Will work for food

A day of rest? Not for this silage crew.
Hard-pressed, the forage harvester devours
The thick green swaths; the spinning steel blades chew
A month’s growth into half-inch lengths. For hours
The tractors have been hauling high-heaped loads
Then racing back with empties, raising dust
And thunder from rough headlands hard as roads.
To lay the winter’s feed in is the trust
Placed in them. In the next field, unconcerned
With hurrying machines, the engines’ roar,
The man-hours and the diesel being burned,
The cows plod in to give their milk once more.
An ancient pact, whose terms both sides accept.
A Sabbath broken. But a bargain kept.

The dark side


 

The sun’s long gone; the summer evening makes
The first down-payment on the winter night
To come. Long shadows creep out from the woods
And over hilltops, driving colours deep
Into the still-warm soil to sleep till dawn.
But in the mothy dark, new sets of eyes
Are opening; the bright, all-seeing stare
Of sleepless beasts whose labours will not cease
Until cold dews come down upon the crops,
Or diesel tanks are hollow, drained to fumes.
They sweep the stubbles, flood the fields and gaze
With halogen intensity on plough,
Ring-roll and tillage-train; while in the lanes
Red pairs blink bright on bends, then settle to
A ruby glow that dwindles on the straight
Run in to barn or silo. They will haunt
The land a little longer, then be gone
Like swallows. All their mighty works complete,
They’ll drowse the dreary winter months away
Snug in their sheds, while night is handed back
To fox and owl and badger, who will reap
Their harvest from our acres as we sleep.

 

Photo credit: CLAAS GmbH & Co KGaA
http://www.claas.com

A good bike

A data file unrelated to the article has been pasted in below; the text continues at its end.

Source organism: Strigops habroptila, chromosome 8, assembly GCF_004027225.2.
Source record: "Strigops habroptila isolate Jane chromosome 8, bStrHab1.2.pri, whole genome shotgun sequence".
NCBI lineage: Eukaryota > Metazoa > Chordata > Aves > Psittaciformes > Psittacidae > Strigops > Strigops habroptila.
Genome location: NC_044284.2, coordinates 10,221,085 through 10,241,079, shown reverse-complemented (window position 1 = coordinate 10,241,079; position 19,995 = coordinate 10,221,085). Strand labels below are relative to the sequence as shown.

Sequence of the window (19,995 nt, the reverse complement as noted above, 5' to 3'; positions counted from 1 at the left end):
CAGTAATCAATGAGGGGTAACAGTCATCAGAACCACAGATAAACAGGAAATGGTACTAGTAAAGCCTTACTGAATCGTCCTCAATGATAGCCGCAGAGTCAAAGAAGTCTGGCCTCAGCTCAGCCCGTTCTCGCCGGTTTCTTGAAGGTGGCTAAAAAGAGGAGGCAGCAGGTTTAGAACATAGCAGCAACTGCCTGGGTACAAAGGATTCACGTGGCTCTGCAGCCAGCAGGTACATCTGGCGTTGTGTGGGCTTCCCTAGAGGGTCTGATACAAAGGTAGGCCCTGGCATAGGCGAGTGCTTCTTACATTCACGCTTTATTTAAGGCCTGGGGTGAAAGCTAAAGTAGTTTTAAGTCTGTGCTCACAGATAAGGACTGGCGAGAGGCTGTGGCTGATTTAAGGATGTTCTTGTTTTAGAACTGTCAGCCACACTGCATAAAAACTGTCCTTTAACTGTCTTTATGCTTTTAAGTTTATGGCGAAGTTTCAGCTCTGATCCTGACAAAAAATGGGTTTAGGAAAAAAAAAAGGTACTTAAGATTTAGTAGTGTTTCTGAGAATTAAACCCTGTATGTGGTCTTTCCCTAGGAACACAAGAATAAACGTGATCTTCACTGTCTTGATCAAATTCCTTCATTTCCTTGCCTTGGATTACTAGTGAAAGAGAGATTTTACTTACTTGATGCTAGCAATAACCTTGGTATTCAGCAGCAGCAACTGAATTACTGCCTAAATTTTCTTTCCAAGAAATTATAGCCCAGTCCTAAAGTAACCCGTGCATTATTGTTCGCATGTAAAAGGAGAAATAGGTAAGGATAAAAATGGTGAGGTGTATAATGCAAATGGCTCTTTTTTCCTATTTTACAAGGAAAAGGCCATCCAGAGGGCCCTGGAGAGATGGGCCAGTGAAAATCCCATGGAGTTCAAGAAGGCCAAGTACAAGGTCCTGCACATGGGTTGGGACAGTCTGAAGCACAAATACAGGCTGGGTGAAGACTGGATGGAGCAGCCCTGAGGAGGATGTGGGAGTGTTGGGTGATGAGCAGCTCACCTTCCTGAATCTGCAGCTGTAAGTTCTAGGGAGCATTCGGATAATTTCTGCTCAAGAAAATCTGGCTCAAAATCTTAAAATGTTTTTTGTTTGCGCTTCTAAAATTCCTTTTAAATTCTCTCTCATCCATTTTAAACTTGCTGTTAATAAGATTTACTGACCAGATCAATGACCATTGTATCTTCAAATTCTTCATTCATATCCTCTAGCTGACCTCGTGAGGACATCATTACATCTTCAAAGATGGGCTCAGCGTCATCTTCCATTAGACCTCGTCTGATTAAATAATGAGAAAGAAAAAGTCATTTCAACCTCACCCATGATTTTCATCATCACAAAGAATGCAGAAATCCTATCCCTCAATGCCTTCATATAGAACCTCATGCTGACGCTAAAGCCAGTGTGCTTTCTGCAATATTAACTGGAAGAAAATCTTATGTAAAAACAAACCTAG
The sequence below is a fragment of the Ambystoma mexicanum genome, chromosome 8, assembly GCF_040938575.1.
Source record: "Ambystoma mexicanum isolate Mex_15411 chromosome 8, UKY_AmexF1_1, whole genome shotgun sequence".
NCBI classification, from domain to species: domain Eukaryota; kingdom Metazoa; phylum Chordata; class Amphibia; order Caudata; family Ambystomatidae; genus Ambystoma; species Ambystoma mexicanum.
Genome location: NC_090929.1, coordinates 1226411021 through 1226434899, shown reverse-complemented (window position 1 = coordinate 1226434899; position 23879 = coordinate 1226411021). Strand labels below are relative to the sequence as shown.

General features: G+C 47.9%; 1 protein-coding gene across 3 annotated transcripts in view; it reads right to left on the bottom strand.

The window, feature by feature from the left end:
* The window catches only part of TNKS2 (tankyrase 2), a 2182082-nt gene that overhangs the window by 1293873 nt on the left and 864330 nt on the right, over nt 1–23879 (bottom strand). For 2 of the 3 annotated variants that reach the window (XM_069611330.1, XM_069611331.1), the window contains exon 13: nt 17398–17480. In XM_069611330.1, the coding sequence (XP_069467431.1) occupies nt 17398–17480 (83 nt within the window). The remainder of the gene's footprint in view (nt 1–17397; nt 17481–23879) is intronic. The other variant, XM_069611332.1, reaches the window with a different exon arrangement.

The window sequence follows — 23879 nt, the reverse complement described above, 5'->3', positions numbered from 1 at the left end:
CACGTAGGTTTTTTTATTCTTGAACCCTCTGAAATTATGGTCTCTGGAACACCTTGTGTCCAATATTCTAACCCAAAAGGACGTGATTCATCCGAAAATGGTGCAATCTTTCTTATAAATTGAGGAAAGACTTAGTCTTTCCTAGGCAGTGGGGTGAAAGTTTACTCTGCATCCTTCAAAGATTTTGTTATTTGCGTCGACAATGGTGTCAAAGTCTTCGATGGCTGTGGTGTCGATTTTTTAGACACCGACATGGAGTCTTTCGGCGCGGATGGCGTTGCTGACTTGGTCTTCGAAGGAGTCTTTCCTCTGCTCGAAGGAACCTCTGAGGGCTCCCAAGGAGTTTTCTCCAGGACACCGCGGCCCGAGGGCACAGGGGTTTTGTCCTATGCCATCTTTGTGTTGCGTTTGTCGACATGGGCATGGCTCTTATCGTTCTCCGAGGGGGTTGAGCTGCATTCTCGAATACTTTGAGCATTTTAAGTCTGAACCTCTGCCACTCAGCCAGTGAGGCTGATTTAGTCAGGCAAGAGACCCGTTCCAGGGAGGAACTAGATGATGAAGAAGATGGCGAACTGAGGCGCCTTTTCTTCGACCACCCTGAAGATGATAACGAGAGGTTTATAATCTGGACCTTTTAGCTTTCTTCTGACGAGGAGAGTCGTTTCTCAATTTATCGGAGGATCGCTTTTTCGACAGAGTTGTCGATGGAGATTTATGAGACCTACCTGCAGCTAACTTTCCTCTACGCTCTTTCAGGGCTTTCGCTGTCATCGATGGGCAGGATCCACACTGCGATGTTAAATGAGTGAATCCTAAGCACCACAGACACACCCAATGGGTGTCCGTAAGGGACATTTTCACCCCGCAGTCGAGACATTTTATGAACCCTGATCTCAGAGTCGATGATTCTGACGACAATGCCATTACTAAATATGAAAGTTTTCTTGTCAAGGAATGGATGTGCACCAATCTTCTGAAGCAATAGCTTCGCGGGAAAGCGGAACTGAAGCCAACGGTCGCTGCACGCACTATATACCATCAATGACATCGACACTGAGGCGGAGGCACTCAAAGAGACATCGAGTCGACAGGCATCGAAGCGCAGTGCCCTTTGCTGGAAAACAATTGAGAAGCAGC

Is there a better thing, I ask myself
In this world than a Good Bike? And by that
I mean the bike that runs exactly as
You want it to, and makes you happy when
You look at it; whose little dings and scuffs
Aren’t flaws but battle honours; and you’d know
Within an instant if the saddle height
Were altered by a fraction of an inch.
A bike like this cannot be bought: it’s made –
Transformed from shopfloor-shiny by the road,
Necessity, communion and time.
So one-and-only, so completely yours
You’d know it at a hundred paces. Build
Another like it, piece by piece, down to
The smallest bolt, it wouldn’t be the same.
Now your idea of what makes a Good Bike
Won’t be the same as mine. You may define
It as the latest, lightest, fastest, made
From moondust, spider-silk and starlight. Or
Could be the budget gas-pipe clunker: fell
Out of the Ugly Tree and hit each branch
On its way down, but never failed you yet.
A Good Bike is the one you’re always glad
You took today. And want to ride again.

 

My Pashley Paramount, on its holidays in Brittany this summer. A Good Bike if ever there was one. N.

The (Agri)cultural Olympiad


 

It’s not exactly thrill-a-minute stuff:
A straight-line dash at half-a-mile per hour.
A test of skill, not speed or human power
Played out on dry ground bristling with rough
And tawny stubble, under autumn skies.
No city raised a stadium so grand
As this, where our long struggle with the land
Is made a gentle game, and neighbour vies
With neighbour for rosettes. When we compete
On level terms for small rewards, we hold
Fast to reality. No one wins gold
Today – and no one truly tastes defeat.
For every man who took the start can say
He went out there and changed the world today.

 

Been working till all hours the past couple of weeks, but today I took The Guv’nor and rode an easy 15 miles or so to a ploughing match. Spent half an hour watching modern and vintage tractors, plus a couple of horse teams, striving to turn perfect furrows on the sunlit slopes of the South Downs, then trundled home again for lunch. Hard to think of a nicer way to spend a morning, really. And yes, I do know how lucky I am! N.